Editorials

Pro-hunting amendment unnecessary

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Kentucky is impoverished, the state budget is stretched too thin, unemployment is high, hundreds of thousands of our residents don't have health insurance, drug abuse is rampant and the prisons are bursting at the seams while the schools are struggling to educate our children.

So, with a legislative session looming, several concerned lawmakers pre-file a bill to provide a constitutional protection for the right to hunt and fish, a right they all readily admit is not under threat.

Come again? Rep. John "Bam" Carney, R-Campbellsville, one of the bill's sponsors, explained it this way: "We thought it was important that we make a statement here for states' rights. I don't see any imminent threat to our hunting rights at the moment. But an ounce of prevention is worth a pound of cure, as they say." To paraphrase: There's no problem but we want to waste our time on this.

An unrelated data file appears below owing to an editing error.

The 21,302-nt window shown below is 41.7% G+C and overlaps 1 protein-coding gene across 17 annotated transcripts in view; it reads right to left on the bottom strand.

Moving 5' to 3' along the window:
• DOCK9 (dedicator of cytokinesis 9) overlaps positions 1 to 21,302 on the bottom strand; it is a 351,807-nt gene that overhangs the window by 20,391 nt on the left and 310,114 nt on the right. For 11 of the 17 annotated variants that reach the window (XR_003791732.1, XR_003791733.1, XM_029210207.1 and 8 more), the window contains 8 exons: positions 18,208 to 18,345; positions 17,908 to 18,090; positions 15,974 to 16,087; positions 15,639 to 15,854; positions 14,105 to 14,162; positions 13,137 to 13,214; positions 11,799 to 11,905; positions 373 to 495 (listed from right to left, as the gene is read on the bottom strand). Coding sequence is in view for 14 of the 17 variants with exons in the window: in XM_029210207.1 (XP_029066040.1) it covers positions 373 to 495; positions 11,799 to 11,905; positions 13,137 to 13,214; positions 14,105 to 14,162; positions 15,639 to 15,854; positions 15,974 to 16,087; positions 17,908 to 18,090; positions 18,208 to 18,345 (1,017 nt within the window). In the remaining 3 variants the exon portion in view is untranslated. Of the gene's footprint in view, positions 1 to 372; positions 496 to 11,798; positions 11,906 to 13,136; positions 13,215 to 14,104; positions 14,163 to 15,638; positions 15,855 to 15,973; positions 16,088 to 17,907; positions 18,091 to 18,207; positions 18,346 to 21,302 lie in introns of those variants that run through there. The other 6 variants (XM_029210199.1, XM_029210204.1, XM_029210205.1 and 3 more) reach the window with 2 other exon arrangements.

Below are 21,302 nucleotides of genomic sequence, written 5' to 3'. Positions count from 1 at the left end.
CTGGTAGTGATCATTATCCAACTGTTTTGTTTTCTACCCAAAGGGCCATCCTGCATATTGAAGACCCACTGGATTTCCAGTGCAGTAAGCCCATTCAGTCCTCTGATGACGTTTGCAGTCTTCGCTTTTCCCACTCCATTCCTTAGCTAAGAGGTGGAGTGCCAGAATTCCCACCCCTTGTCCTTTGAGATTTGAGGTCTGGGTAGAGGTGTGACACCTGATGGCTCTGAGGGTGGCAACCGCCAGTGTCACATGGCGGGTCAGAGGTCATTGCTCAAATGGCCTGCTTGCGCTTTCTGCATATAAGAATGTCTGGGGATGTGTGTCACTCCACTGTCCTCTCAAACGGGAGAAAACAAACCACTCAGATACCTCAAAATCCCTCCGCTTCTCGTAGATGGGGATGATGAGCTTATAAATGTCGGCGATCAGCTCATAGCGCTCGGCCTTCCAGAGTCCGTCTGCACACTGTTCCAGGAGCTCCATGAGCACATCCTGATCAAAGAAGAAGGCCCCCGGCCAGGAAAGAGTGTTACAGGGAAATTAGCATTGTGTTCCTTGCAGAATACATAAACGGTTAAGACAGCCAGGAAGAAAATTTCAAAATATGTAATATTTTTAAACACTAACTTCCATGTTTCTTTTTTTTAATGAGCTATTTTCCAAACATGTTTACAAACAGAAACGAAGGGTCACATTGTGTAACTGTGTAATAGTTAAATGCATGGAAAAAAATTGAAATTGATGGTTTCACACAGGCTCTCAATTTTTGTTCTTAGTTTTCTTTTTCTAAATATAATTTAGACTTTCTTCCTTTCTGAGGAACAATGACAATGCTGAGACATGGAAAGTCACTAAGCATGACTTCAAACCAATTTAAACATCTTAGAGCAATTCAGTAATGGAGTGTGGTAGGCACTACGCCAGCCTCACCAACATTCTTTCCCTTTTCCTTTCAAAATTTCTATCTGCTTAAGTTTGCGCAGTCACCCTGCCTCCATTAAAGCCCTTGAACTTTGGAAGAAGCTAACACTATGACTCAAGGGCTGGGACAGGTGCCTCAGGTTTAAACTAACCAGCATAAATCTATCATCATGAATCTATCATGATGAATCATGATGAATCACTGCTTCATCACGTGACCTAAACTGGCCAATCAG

The scary thing about this is that Kentucky has real problems. An ounce of prevention would be better applied to things like improving schools and providing drug rehabilitation.

Politics can be an amusing sport, but when it gets this far out of whack it verges on dangerous. Kentucky politicians, always too willing to be patsies for some national ideologues, seem to have bought into this manipulation based on a faux-states-rights philosophy.

Let's hope this meaningless proposal is quickly brushed aside by hard-working legislators who realize a legislative session is better spent trying to address real, current problems in the state.

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